Baseball and softball players rely on quick judgment and good sight to win games. A long inning staring into the sun can take a toll on the eyes. Some players use baseball caps and eye black to guard their eyes against sunlight, while others wear baseball sunglasses. We take a look at each preferred method.
Baseball caps and eye black
Many baseball players don’t like to wear sunglasses because they feel the tinted lenses distort vision and sunglasses frames interfere with their line of sight. This is why baseball players wear baseball caps that block overhead sun rays from the eyes.
Baseball players who don’t like sunglasses also use eye black, which is black grease that is smeared under the eyes. The grease help to reduce glare. Here we see Jason Varitek, catcher for the Red Sox, wearing a baseball cap and eye black.
While caps and eye black are effective at reducing sun glare, these methods don’t block UV rays as effectively as a pair of baseball sunglasses. A good pair of baseball sunglasses can actually enhance a player’s game. Plus, sports eye injuries are most common in baseball and sport sunglasses can greatly reduce the incidence of injuries or the extent of their damage.
Look for baseball sunglasses with the following qualities:
Sunglasses for baseball need to stay on the head during sudden movements, bursts of sprinting and dives for fly balls. Sports sunglasses that have grips and adjustable ear pieces and nose pads work best for baseball players.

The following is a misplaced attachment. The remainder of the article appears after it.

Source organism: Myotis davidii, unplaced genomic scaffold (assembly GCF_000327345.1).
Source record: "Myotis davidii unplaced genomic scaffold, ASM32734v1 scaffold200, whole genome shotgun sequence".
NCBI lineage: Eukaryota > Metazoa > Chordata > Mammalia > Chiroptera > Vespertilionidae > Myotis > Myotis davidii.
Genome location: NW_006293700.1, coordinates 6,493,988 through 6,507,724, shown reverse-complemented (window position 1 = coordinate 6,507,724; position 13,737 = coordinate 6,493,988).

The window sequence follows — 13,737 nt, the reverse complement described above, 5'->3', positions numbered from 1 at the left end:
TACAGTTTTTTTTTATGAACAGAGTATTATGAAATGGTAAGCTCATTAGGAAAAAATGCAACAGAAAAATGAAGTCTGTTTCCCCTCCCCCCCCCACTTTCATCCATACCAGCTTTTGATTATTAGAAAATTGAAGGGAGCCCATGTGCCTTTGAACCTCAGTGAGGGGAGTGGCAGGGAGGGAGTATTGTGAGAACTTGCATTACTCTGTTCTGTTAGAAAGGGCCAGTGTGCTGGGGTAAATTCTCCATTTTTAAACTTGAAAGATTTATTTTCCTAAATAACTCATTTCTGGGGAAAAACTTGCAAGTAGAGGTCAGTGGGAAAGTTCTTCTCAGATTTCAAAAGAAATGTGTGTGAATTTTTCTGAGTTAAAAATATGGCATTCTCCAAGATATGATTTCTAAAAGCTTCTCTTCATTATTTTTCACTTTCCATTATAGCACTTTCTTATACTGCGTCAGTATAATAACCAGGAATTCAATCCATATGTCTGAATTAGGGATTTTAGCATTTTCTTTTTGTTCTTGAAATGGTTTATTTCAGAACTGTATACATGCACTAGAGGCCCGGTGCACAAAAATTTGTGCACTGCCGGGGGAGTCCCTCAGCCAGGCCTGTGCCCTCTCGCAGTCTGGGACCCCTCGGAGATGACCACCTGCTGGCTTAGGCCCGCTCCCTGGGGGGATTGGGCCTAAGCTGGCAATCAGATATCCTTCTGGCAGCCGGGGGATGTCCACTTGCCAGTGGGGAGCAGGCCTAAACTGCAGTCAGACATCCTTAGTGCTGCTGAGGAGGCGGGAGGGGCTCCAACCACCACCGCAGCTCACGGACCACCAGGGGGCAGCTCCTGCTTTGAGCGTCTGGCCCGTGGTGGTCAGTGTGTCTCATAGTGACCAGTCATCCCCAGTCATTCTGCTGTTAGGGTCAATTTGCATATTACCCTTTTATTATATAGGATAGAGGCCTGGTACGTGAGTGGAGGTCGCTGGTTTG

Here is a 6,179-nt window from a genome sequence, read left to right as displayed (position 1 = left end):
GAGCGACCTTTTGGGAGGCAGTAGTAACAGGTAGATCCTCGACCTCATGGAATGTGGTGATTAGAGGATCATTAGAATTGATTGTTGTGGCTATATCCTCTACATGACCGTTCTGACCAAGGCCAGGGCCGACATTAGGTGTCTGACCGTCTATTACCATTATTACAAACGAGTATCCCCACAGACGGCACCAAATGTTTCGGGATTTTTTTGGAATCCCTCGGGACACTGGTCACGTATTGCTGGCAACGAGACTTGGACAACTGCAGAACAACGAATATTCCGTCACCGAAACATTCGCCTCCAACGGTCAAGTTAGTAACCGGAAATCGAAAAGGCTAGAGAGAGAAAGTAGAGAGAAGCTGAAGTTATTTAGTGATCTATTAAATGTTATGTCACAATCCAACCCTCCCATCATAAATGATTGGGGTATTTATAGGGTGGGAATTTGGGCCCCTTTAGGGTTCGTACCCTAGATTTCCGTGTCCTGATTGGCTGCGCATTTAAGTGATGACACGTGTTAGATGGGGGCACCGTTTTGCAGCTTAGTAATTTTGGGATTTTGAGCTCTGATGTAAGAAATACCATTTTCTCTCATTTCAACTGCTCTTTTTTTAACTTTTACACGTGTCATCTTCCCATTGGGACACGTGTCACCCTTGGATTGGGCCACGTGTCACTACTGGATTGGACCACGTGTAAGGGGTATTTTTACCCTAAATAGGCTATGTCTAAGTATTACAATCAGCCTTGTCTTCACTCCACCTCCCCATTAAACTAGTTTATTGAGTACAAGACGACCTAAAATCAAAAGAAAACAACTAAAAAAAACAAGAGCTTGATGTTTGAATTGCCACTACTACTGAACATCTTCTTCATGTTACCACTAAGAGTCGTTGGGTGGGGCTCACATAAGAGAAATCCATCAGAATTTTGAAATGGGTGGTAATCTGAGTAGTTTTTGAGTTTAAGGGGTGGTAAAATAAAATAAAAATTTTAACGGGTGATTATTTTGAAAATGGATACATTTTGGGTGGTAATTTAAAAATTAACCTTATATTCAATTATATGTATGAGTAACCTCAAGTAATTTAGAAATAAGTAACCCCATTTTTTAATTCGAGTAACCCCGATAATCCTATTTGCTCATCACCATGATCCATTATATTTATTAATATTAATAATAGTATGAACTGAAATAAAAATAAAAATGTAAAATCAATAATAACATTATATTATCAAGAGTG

Baseball sunglasses need to be flexible and have lenses made from non-shattering plastic or polycarbonate. In the event of impact, it’s crucial for lenses to not shatter and for frames not to break against the player’s face. Full-framed sunglasses are a safer choice for baseball players than half-framed sunglasses.
A serious baseball player has several pairs of baseball sunglasses with varying lens tints that accommodate different sunlight conditions. The right lens tint will make the white color of the baseball “pop” against the sky and field.
Dark amber, copper, or brown-tinted: Reduce glare and block blue light which can brighten vision on cloudy days. They also increase contrast, especially between green and blue backgrounds like grass and sky. The amber color will also cause baseball laces to “pop” off the ball, making it easier to pick up curve balls. Reds first baseman Joey Votto is pictured here wearing amber-tinted baseball sunglasses.
Green-tinted: Filter some blue light and reduce glare while heightening contrast mildly and preserving color balance. These lenses are good for a bright day and reduce eye strain.
Gray-tinted: Reduces overall brightness while totally preserving colors; good for a partially sunny day.